Materials and Methods

Cell culture and treatments

Knockout and respective wild-type (WT) MEFs were kindly provided by Randal J. Kaufman (University of Michigan Medical Center, Ann Arbor, MI), Hans-Uwe Simon (University of Bern, Bern, Switzerland), Andreas Strasser (Walter and Eliza Hall Institute, Melbourne, Australia), Hidenori Ichijo (Tokyo Medical University, Tokyo, Japan), Erwin F. Wagner (Institute of Molecular Pathology, Vienna, Austria) and Stanley J. Korsmeyer (Harvard Medical School, Boston, MA) and maintained in DMEM supplemented with 10% FCS and antibiotics. U2OS, Hey and DU145 cells were grown in the same medium. T98, HT1080 and HeLa cells were kept in complete RPMI-1640. HCT116 WT and Bax-deficient cells were provided by Bert Vogelstein (Johns Hopkins Cancer Center, Baltimore, MD) and cultured in McCoy's 5A medium. Stable knockdown of Bak was performed in HCT116 WT and HCT116-Bax knockout cells as described previously (Hemmati et al., 2006).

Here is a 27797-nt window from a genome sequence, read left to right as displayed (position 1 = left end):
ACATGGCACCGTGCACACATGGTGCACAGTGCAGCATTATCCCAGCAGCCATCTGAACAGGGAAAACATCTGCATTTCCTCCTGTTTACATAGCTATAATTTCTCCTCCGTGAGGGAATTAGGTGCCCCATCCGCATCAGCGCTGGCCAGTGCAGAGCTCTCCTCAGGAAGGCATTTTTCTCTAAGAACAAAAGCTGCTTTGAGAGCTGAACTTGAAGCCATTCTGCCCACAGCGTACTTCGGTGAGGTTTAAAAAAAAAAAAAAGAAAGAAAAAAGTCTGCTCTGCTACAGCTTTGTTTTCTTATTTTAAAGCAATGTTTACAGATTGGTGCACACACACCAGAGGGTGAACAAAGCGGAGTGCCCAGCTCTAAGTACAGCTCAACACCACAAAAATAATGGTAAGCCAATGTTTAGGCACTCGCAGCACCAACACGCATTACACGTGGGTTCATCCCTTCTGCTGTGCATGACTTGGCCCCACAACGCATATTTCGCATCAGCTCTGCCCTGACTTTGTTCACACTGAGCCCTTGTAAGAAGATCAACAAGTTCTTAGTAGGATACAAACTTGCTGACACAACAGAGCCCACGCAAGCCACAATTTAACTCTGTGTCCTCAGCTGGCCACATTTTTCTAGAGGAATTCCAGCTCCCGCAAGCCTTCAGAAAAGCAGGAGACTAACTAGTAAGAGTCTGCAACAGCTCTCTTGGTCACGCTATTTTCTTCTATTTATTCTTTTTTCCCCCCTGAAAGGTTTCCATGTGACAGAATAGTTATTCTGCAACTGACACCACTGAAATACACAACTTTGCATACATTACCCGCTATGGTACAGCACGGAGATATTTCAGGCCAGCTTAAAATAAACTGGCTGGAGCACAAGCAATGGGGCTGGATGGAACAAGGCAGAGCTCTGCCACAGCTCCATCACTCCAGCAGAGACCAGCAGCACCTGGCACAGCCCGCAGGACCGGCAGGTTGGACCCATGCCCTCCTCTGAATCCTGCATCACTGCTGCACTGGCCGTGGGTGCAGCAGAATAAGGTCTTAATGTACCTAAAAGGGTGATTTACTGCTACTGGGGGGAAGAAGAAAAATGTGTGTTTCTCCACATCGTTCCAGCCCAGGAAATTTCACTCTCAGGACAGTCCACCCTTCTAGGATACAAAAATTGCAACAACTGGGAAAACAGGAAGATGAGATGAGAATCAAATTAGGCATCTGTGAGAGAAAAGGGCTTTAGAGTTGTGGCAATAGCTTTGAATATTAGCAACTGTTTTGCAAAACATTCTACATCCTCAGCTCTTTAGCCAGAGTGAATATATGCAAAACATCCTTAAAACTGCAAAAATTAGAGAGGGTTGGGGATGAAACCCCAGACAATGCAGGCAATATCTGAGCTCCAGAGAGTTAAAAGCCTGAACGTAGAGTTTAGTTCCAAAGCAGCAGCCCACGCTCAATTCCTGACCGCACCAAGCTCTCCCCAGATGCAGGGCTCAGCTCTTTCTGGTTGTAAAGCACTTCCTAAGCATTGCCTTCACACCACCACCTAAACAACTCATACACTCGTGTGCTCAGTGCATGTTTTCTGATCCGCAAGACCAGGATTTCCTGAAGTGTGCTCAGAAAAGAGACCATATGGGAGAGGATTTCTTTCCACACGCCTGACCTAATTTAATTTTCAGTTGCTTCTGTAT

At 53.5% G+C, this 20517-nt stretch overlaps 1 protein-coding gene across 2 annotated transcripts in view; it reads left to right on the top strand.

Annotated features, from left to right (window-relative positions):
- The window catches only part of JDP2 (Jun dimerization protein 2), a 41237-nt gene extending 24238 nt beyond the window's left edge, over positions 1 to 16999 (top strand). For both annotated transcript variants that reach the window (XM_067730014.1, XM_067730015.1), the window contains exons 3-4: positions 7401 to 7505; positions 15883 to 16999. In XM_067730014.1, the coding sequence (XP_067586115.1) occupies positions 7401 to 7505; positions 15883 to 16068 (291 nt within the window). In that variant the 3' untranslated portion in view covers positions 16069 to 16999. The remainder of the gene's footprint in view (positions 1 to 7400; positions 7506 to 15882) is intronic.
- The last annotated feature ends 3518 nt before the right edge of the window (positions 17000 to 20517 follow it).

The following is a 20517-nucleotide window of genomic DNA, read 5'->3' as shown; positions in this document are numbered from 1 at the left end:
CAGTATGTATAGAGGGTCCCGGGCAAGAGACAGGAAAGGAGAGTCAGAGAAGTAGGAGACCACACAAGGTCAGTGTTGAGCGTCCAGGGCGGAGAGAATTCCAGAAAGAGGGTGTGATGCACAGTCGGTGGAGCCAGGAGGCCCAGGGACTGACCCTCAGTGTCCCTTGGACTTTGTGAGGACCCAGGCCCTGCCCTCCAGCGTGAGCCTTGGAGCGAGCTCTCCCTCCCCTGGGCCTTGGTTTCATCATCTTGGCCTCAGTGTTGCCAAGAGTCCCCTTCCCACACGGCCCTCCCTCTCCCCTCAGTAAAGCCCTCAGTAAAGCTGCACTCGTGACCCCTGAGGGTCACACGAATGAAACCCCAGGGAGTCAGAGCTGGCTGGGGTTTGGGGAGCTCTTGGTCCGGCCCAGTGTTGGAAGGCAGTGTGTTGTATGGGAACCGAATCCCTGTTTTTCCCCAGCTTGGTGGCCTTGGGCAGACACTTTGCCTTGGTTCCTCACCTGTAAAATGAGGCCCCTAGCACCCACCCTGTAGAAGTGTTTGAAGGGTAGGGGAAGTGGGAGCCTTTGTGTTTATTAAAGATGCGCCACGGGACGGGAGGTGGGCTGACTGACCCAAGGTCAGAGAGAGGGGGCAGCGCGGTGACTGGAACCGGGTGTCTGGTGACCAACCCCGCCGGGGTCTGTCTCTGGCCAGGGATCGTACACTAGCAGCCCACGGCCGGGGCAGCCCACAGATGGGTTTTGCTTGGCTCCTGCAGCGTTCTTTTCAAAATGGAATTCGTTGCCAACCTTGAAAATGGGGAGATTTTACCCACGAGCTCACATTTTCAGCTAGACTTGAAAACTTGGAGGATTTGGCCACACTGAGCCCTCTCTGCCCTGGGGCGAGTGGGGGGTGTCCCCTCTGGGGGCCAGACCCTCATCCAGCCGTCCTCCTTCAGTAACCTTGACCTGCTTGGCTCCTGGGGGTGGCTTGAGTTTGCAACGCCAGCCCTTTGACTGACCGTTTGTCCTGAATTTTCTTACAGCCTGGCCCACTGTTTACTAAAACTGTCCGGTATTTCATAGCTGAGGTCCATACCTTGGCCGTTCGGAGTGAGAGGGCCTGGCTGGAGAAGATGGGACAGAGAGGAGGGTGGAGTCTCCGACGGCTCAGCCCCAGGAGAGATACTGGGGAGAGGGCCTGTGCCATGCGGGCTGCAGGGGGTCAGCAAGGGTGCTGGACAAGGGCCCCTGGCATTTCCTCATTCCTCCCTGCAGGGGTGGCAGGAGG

Cells were seeded at 5×104 cells per well in six-well plates and treated for 24-96 hours with thapsigargin (1.5 μM, or as indicated), tunicamycin (1 μg/ml, or as indicated) or staurosporine (1 μM; all from Calbiochem, Darmstadt, Germany) in the presence or absence of QVD (20 μM; MP-Biomedicals, Eschwege, Germany), BAPTA-AM (Alexis Biochemicals, Lörrach, Germany), rotenone, 3-aminobenzamide, 3-methyladenine (Sigma-Aldrich, Steinheim, Germany) or SP-600125, cyclopiazonic acid and A23187 (Calbiochem). Taxol, etoposide, cisplatin, actinomycin D and camptothecin were obtained from Calbiochem.

Immunoblotting

Cells were lysed in buffer containing 1% NP-40, 50 mM Tris, pH 7.5, 350 mM NaCl, 0.5 mM EDTA, 2 mM DTT (dithiothreitol), 10 nM NaF, 0.5 mM sodium vanadate and protease inhibitor cocktail. Proteins were separated on 8-15% polyacrylamide gels, transferred to polyvinylidene fluoride membranes and detected by chemiluminescence.